The overall objective of supervision is to ensure the consistency of information disclosed across EU member states, leading to greater transparency across the single market and a reduced risk of regulatory arbitrage. The supervision work performed will be different to assurance: no opinion, positive or negative, will be issued and information should already have been subject to suitable review. The supervisor/enforcer will only determine whether infringements of the CSRD have occurred.


Launch of industry code of conduct for ESG data and ratings providers

In 2022, HMT and the FCA convened an industry-based group to develop a voluntary code of conduct for ESG data and ratings providers. The International Capital Market Association (ICMA) has published a final version of the code which was welcomed by the FCA.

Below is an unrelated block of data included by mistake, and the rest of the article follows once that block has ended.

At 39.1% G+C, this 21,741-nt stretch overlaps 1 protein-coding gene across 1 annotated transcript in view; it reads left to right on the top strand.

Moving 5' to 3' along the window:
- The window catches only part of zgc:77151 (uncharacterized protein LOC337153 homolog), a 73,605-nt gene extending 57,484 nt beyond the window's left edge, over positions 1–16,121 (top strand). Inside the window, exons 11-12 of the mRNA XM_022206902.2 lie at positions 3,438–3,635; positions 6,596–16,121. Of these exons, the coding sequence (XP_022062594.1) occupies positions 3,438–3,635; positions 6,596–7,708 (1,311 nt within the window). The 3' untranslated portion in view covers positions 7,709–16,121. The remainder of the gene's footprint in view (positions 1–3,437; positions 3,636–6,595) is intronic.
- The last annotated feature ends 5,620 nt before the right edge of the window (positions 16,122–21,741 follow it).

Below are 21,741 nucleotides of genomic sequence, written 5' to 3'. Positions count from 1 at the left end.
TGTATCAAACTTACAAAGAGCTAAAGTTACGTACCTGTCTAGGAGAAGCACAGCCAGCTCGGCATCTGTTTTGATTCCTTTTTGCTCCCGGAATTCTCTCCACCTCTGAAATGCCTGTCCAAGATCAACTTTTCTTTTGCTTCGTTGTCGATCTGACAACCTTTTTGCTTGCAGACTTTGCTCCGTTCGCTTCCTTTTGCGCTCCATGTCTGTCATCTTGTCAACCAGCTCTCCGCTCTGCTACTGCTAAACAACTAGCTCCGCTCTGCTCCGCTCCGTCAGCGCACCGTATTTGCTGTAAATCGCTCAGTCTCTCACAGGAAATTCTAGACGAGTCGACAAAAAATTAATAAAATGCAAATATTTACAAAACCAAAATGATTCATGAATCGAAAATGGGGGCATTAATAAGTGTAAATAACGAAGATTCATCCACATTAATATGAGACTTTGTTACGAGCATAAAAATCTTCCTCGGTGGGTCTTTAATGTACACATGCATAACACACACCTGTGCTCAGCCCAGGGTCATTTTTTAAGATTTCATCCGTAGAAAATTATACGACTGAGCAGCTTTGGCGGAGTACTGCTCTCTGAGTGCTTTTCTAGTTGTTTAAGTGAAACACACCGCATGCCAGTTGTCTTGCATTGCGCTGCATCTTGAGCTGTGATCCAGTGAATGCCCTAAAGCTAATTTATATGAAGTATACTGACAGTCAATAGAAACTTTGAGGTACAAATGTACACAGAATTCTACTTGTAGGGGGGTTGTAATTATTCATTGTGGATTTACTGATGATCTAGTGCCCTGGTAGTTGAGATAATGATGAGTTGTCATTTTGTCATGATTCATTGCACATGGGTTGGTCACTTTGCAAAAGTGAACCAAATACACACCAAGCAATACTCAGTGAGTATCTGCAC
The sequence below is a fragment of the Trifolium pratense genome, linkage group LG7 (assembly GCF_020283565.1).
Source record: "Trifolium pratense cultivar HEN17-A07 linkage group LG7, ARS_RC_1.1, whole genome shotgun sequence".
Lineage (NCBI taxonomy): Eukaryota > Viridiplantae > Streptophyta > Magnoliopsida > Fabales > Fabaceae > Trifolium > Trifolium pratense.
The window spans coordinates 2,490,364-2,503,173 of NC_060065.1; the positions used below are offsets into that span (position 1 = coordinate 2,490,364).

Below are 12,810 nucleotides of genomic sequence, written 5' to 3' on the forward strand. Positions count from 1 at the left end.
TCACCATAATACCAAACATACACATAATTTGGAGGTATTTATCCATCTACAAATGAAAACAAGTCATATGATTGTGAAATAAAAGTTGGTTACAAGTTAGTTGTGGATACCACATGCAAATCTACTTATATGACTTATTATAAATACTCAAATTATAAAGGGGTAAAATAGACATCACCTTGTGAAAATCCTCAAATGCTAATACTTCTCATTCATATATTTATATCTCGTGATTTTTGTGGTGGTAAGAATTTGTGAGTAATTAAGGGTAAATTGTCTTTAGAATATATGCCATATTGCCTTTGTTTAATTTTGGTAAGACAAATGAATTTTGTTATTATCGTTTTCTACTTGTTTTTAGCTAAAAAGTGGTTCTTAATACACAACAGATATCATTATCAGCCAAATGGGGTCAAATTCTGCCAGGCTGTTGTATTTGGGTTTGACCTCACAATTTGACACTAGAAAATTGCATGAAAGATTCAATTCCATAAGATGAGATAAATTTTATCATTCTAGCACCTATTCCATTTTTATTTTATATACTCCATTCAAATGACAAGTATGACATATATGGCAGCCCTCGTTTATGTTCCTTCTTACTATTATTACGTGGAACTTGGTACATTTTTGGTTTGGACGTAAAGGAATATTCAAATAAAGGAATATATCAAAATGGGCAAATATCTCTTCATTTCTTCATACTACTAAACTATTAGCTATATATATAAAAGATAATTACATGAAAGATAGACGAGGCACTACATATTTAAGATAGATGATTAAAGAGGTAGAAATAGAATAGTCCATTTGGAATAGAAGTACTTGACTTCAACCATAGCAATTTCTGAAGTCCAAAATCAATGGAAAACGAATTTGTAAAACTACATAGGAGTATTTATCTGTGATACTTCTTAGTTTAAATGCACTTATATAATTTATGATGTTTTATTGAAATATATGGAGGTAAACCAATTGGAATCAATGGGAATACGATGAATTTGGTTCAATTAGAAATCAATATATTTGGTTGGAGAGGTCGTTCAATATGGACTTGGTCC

The code is consistent with other existing regulatory initiatives, and promotes six principles regarding:

  • Good governance
  • Securing quality systems and controls
  • Conflicts of interest
  • Transparency
  • Confidentiality systems and controls
  • Engagement systems and controls

Once an ESG ratings or data provider signs up to the code, they will have six months or twelve months respectively to embed the above principles across their organisation.

HMT initiation of Transition Finance Market Review